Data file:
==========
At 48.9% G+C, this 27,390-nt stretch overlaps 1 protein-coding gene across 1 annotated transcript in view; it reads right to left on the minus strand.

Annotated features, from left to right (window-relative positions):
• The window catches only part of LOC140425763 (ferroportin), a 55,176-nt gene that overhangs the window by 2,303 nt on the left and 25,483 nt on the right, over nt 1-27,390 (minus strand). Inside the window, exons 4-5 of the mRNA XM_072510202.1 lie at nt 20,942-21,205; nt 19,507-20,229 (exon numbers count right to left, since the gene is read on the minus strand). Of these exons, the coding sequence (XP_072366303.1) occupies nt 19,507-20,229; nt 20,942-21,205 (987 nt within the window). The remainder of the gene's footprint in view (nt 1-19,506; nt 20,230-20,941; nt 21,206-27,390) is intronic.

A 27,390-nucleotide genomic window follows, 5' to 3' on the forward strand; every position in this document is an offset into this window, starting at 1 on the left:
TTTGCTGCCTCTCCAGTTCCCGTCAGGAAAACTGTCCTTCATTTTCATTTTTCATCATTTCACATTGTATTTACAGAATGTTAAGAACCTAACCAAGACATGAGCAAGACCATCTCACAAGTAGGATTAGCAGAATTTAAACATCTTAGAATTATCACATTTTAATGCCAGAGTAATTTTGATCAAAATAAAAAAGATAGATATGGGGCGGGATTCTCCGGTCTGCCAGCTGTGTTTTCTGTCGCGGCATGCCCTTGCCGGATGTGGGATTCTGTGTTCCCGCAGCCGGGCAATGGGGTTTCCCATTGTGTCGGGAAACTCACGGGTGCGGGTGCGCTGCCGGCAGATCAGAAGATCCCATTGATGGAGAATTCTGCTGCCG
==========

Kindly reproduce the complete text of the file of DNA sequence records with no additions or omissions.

At 48.9% G+C, this 27,390-nt stretch overlaps 1 protein-coding gene across 1 annotated transcript in view; it reads right to left on the minus strand.

Annotated features, from left to right (window-relative positions):
• The window catches only part of LOC140425763 (ferroportin), a 55,176-nt gene that overhangs the window by 2,303 nt on the left and 25,483 nt on the right, over nt 1-27,390 (minus strand). Inside the window, exons 4-5 of the mRNA XM_072510202.1 lie at nt 20,942-21,205; nt 19,507-20,229 (exon numbers count right to left, since the gene is read on the minus strand). Of these exons, the coding sequence (XP_072366303.1) occupies nt 19,507-20,229; nt 20,942-21,205 (987 nt within the window). The remainder of the gene's footprint in view (nt 1-19,506; nt 20,230-20,941; nt 21,206-27,390) is intronic.

A 27,390-nucleotide genomic window follows, 5' to 3' on the forward strand; every position in this document is an offset into this window, starting at 1 on the left:
TTTGCTGCCTCTCCAGTTCCCGTCAGGAAAACTGTCCTTCATTTTCATTTTTCATCATTTCACATTGTATTTACAGAATGTTAAGAACCTAACCAAGACATGAGCAAGACCATCTCACAAGTAGGATTAGCAGAATTTAAACATCTTAGAATTATCACATTTTAATGCCAGAGTAATTTTGATCAAAATAAAAAAGATAGATATGGGGCGGGATTCTCCGGTCTGCCAGCTGTGTTTTCTGTCGCGGCATGCCCTTGCCGGATGTGGGATTCTGTGTTCCCGCAGCCGGGCAATGGGGTTTCCCATTGTGTCGGGAAACTCACGGGTGCGGGTGCGCTGCCGGCAGATCAGAAGATCCCATTGATGGAGAATTCTGCTGCCG